How Do You Zip Files and Folders?

In the tip-of-the-week on Sept. 24, 2014, we discussed simple methods of encrypting your files. Today, we will explain how to compress, or “zip”, your files. Not only do compressed folders and files take up less space (and thus send more quickly over email), they can also provide additional encryption capabilities, depending on the method used to zip them.

First, we will explain how to compress files using tools already available on your computer. Recent editions of both Mac and Windows operating systems allow users to zip files easily without the need to install additional software. To do so on a PC, simply right-click on the file(s) or folder(s) you wish to compress, choose “Send to” from the drop-down list, and select “Compressed (zipped) Folder”. This will create a new zip folder with the chosen files inside it. On a Mac, select the file(s) or folder(s), go to “File”, and then click “Compress” You can also “right-click” (control-click) on the files and choose “Compress” from the drop-down menu. A new file will appear under the name “Archive.zip”; rename it if you wish to personalize the file.

To extract a single file from a zipped folder on a PC, double-click the folder and drag the file to a new location. To decompress the folder entirely, right-click the folder and select “Extract All”. To decompress a zipped folder on a Mac, simply double-click it.

If you wish to encrypt zipped files, you have several options. If you use a Mac, you can add password protection to your compressed folders and files by following the instructions provided here. If you are using Windows XP, open the zipped folder; once inside, go to “File”, select “Add a Password”, and fill out the prompted information. If your operating system does not allow you to create password-protected zipped files or if you wish to add an extra layer of security to your files, consider downloading a third-party compression application. The most popular tools available are WinZIP, WinRAR, and 7-Zip.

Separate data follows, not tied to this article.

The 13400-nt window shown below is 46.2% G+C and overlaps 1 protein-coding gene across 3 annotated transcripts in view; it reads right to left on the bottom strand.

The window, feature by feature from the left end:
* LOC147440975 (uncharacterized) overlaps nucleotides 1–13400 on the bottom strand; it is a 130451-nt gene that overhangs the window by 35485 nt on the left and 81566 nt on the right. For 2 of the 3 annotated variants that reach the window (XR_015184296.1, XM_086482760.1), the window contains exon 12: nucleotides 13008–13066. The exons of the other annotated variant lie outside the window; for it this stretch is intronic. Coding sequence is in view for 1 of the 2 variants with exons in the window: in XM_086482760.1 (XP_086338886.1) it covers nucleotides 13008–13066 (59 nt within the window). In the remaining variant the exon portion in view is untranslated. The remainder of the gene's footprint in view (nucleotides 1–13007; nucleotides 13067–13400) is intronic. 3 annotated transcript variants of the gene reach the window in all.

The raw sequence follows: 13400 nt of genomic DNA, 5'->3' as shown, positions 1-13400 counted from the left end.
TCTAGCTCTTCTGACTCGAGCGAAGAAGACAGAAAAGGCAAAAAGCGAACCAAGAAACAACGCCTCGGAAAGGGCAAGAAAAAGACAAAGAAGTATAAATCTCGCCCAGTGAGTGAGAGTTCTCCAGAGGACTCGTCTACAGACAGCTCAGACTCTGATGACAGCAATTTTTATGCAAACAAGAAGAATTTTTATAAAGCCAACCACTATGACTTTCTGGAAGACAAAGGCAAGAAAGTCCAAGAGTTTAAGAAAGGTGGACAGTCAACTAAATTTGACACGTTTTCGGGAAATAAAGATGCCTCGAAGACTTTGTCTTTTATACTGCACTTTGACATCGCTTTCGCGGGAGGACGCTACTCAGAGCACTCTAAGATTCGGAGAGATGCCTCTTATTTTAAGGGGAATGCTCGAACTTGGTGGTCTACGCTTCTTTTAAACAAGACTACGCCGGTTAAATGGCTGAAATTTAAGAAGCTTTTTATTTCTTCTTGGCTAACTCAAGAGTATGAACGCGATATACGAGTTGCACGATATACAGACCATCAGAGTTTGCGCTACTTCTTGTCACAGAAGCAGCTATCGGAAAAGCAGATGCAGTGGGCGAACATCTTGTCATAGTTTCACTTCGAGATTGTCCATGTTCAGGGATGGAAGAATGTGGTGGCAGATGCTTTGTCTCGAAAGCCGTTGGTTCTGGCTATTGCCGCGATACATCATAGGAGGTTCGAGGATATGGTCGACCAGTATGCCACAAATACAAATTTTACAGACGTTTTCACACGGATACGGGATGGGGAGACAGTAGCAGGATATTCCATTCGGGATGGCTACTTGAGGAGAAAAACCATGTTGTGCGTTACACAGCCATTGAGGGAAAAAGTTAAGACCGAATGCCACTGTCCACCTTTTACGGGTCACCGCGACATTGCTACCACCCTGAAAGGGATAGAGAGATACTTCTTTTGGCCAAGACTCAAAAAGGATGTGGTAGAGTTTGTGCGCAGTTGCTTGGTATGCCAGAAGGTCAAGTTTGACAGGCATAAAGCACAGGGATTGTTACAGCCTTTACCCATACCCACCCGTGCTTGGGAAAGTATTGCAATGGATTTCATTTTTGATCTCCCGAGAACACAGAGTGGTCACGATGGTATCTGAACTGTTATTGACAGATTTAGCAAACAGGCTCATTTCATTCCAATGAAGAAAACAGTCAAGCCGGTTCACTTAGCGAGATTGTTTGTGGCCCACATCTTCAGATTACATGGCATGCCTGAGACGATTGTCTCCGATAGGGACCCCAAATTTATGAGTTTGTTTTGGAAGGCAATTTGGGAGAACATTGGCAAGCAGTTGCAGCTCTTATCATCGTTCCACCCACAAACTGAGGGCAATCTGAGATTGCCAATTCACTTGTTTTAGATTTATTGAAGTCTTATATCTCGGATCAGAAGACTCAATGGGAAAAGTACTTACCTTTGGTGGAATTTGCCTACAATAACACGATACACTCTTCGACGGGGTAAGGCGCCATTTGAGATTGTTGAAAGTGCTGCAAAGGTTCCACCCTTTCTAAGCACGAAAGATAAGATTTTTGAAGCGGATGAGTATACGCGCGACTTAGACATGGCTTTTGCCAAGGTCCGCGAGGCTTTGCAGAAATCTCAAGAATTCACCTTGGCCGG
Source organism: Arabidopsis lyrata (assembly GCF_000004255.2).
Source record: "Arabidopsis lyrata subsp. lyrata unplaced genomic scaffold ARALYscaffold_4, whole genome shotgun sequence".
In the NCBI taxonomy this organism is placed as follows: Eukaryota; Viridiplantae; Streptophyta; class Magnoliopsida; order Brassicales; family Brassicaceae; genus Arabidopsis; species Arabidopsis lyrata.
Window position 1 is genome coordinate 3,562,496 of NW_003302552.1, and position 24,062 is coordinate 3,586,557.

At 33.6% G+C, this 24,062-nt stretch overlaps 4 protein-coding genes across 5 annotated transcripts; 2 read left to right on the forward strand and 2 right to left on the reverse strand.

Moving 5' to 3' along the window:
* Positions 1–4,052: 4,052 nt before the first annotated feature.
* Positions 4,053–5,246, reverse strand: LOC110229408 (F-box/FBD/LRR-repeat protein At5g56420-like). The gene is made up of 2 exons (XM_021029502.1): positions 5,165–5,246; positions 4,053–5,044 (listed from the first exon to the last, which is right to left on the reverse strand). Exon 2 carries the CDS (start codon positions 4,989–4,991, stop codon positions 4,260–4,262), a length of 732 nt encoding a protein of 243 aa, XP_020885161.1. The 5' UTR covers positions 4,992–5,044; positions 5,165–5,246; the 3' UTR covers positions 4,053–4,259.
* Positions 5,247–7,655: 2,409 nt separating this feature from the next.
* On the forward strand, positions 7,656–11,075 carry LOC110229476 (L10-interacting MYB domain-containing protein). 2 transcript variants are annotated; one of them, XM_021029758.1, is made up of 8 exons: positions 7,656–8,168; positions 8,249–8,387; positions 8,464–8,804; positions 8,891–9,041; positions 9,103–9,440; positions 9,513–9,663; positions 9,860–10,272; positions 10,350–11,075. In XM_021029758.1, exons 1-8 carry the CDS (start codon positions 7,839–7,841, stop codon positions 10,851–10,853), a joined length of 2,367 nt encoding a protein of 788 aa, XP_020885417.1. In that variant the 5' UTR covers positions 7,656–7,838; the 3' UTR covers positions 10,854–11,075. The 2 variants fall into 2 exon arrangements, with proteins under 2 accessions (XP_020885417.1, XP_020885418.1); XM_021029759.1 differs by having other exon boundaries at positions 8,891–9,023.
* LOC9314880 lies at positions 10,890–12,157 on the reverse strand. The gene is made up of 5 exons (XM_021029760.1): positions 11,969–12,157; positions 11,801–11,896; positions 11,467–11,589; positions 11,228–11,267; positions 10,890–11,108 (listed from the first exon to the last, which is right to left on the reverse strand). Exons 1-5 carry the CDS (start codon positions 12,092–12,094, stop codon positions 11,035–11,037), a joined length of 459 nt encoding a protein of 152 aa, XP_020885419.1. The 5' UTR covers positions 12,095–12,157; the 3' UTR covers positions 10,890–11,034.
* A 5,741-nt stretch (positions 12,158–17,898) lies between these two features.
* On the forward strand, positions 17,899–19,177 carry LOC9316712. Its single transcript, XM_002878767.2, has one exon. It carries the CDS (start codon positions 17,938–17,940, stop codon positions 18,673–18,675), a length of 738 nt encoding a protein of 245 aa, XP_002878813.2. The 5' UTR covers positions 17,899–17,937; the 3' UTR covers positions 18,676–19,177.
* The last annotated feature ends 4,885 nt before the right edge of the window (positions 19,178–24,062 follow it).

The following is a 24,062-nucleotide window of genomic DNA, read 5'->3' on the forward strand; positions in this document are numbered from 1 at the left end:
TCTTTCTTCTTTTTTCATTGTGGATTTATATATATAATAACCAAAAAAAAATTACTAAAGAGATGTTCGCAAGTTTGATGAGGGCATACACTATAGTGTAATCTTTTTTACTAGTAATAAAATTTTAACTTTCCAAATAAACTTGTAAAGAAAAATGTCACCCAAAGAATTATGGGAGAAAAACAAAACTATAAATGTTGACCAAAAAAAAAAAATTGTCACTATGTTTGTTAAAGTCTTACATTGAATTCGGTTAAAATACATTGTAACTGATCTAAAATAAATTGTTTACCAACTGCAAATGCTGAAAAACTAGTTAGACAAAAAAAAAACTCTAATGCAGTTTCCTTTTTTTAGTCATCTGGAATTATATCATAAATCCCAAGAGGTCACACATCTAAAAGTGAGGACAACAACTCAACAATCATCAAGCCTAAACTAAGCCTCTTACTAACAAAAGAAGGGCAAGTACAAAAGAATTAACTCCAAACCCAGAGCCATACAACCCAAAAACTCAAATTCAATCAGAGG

Whenever you encrypt any folder or file, whether it be zipped or not, be sure to remember the password. There is no “Forgotten Password” option for encrypted files; if you protect your documents and lose the password, they will most likely be lost permanently.

Hopefully, this information allows you to encrypt and zip basic file types for an easier and safer transmission of documents. Do you have any additional tips for zipping files? Do you recommend any compression applications or programs? We’d love to read your thoughts in the comments!



Nisar, the dynamic force behind Translation Excellence, stands tall as its founder and CEO. This isn’t just any company—it’s a global heavyweight in boutique language services. Hailing from the vibrant city of Kabul, Afghanistan, Nisar brought his passion and expertise to the U.S. shores in 2001. In the realm of languages, he’s a titan. With 19 years under his belt, he’s worn hats from a linguist and instructor to a cultural bridge-builder and curriculum craftsman.

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